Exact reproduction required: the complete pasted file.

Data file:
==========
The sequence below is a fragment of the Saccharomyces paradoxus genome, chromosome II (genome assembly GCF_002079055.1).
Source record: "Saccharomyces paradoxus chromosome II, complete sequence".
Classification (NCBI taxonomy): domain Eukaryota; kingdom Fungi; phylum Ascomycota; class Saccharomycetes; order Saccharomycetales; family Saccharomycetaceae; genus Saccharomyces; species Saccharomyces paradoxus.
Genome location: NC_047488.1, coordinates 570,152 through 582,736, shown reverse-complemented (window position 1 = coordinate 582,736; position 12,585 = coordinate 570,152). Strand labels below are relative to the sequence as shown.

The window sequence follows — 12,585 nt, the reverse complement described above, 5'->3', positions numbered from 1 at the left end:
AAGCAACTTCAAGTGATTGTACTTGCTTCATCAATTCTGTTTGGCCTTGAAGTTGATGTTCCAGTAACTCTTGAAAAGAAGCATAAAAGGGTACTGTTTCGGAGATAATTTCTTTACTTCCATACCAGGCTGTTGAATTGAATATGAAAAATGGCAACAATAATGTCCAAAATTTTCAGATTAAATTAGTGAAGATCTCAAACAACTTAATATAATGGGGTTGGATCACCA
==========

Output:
The sequence below is a fragment of the Saccharomyces paradoxus genome, chromosome II (genome assembly GCF_002079055.1).
Source record: "Saccharomyces paradoxus chromosome II, complete sequence".
Classification (NCBI taxonomy): domain Eukaryota; kingdom Fungi; phylum Ascomycota; class Saccharomycetes; order Saccharomycetales; family Saccharomycetaceae; genus Saccharomyces; species Saccharomyces paradoxus.
Genome location: NC_047488.1, coordinates 570,152 through 582,736, shown reverse-complemented (window position 1 = coordinate 582,736; position 12,585 = coordinate 570,152). Strand labels below are relative to the sequence as shown.

The window sequence follows — 12,585 nt, the reverse complement described above, 5'->3', positions numbered from 1 at the left end:
AAGCAACTTCAAGTGATTGTACTTGCTTCATCAATTCTGTTTGGCCTTGAAGTTGATGTTCCAGTAACTCTTGAAAAGAAGCATAAAAGGGTACTGTTTCGGAGATAATTTCTTTACTTCCATACCAGGCTGTTGAATTGAATATGAAAAATGGCAACAATAATGTCCAAAATTTTCAGATTAAATTAGTGAAGATCTCAAACAACTTAATATAATGGGGTTGGATCACCA